I think parents of kids with chronic pain need some form of training as well as peer support. I’d love to be part of working out a model that can be used anywhere.
This is what I would like to see.
I am imagining a programme where parents who have raised children with chronic pain are recruited and trained in the latest research in helping kids in pain. This would provide a valuable mix of theory and experience.
These parents would then run a workshop every three months or so for any new parents coming through the hospital system.
A Parent Friendly Code
I’d like to see a very parent friendly realistic training set up. I think of identifying a set of common situations and giving them all a colour. Code Red, Code Blue etc. I’d develop a big fridge magnet to remind parents of the code colours. That way parents can speak to each other in their own short hand and navigate their way through tough situations.
I imagine parents might suggest to each other, “Hey could this be a code blue situation”. Parents agree to just consider the possibility and decide whether a different approach might be better.
Use Social Networks
I would like to see a community development model applied whereby each new group of parents are encouraged to form there own social network and meet again every few months to discuss what issues they have been able to identify and diffuse. They might add new code colours.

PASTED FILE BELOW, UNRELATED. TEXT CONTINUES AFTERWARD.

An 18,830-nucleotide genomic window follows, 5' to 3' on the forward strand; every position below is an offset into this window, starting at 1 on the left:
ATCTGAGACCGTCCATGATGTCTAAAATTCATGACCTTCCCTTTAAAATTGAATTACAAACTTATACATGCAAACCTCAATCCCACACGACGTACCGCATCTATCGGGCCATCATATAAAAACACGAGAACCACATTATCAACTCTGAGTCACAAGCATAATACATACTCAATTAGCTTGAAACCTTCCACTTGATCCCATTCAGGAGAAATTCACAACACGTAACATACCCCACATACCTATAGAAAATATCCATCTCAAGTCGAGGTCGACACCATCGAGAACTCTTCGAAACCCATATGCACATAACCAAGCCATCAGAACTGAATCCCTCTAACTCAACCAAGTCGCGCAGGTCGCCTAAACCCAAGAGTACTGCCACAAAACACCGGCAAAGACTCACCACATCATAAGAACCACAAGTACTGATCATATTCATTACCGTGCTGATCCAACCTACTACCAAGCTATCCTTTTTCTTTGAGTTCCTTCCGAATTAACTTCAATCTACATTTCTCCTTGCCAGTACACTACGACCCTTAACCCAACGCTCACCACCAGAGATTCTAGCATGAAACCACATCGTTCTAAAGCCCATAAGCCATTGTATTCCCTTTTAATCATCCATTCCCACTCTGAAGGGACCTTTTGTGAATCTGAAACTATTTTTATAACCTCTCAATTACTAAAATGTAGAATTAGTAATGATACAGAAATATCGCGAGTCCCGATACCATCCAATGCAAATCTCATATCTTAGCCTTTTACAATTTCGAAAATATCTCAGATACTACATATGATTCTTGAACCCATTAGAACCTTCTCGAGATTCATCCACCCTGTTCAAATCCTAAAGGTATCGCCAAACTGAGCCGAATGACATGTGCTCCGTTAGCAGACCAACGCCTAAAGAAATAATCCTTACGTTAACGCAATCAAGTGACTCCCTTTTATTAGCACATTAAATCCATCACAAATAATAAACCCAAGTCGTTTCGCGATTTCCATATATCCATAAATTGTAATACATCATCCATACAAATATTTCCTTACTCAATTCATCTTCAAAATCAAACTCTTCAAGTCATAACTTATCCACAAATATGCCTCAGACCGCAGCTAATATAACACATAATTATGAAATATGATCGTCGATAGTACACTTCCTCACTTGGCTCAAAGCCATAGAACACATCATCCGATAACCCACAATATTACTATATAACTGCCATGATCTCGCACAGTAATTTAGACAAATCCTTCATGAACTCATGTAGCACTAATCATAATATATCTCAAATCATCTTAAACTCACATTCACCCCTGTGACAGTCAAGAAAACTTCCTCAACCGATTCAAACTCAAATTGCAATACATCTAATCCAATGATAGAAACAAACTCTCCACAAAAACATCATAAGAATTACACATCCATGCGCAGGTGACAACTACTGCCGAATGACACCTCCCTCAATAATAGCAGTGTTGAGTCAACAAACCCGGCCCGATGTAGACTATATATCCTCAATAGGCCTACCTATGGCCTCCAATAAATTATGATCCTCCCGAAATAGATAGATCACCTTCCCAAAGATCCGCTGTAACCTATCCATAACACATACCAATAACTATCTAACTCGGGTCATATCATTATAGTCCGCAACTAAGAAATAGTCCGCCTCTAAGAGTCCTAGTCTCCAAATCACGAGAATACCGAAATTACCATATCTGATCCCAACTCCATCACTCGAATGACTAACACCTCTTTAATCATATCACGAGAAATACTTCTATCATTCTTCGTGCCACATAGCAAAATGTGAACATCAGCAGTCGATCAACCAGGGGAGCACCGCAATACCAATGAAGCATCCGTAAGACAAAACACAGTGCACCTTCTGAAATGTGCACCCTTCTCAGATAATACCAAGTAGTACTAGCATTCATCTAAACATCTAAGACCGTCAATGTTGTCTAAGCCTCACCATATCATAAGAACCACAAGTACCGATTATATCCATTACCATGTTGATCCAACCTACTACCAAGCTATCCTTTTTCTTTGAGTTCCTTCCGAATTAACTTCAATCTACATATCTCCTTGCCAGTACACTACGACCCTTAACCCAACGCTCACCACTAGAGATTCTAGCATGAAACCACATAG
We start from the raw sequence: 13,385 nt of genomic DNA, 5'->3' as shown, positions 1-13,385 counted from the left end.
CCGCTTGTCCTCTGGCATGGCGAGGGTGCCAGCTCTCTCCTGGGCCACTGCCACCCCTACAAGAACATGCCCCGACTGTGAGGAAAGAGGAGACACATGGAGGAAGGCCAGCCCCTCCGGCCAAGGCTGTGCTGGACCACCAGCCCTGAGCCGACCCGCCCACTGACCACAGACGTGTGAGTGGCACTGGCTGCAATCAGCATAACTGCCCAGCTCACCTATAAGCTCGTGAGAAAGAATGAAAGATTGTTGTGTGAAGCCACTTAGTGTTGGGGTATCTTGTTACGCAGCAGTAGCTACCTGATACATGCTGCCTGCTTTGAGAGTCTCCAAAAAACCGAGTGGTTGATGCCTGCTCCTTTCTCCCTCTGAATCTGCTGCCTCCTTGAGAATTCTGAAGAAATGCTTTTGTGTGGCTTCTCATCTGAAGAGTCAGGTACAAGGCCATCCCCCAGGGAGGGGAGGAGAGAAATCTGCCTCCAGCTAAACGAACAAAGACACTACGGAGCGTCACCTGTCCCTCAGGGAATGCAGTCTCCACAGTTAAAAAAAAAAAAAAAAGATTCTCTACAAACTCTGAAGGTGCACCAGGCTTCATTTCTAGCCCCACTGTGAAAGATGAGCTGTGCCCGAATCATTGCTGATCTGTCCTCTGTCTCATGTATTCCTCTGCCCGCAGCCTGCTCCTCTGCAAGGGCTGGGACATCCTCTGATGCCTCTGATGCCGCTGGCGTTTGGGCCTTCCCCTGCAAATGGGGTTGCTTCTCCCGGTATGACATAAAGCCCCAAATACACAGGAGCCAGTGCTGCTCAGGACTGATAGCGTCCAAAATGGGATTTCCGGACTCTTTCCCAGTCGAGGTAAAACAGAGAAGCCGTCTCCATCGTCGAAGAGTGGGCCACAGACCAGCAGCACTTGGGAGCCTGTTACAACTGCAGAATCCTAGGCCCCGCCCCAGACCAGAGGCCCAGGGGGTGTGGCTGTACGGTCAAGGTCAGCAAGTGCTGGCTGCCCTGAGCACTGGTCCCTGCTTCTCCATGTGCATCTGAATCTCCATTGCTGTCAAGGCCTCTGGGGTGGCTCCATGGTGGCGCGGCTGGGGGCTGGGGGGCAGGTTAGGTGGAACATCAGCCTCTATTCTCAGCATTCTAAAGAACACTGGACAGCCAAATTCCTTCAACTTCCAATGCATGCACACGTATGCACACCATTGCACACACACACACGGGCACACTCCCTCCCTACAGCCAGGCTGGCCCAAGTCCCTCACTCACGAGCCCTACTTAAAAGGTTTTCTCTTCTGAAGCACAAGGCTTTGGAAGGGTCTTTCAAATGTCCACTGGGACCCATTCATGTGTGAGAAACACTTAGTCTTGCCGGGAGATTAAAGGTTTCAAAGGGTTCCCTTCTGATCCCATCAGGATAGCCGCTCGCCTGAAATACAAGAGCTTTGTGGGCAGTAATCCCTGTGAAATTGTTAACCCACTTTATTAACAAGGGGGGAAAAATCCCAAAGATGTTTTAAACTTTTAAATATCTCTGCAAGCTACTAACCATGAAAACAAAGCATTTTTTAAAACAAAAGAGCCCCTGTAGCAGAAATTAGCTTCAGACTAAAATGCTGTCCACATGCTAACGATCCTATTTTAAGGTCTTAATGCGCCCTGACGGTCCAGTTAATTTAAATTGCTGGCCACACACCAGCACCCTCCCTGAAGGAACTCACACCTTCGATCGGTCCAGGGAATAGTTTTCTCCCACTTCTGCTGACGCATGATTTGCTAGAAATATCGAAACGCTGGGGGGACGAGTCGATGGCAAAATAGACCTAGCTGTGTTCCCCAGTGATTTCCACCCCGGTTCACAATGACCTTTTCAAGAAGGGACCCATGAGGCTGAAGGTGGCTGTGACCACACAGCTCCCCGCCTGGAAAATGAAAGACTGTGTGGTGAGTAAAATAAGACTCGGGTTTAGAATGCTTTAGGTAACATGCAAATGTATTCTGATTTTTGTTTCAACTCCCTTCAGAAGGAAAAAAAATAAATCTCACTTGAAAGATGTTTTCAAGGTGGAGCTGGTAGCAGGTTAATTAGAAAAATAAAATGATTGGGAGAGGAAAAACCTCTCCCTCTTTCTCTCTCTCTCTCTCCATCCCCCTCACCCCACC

Perhaps the full time care parents could use Twitter as a way of keeping in touch and chatting to each other about how they are going using the techniques they have learnt.
Help In Many Forms
I think this would be helpful in a few ways –
- it would break the isolation parents feel when they are home caring for a child with chronic pain
- it would provide a positive peer group to reinforce using coping techniques and self care
- it might help to support couples staying together by encouraging people to identify predictable pressure points for families
- it would give parents a framework and shared language for approaching problems.
What do you think? I really believe that parents who understand the pressures can transform the experience for others. It is a very dark road and it doesn’t need to be.
Here is a summary of what we might do –
- Find experienced parents interested in working with parents new to having a child with chronic pain
- Organise a review of research about parenting kids in pain
- Develop a workshop for parents of kids with chronic pain
- Run the workshop for new parents led by trained experienced parents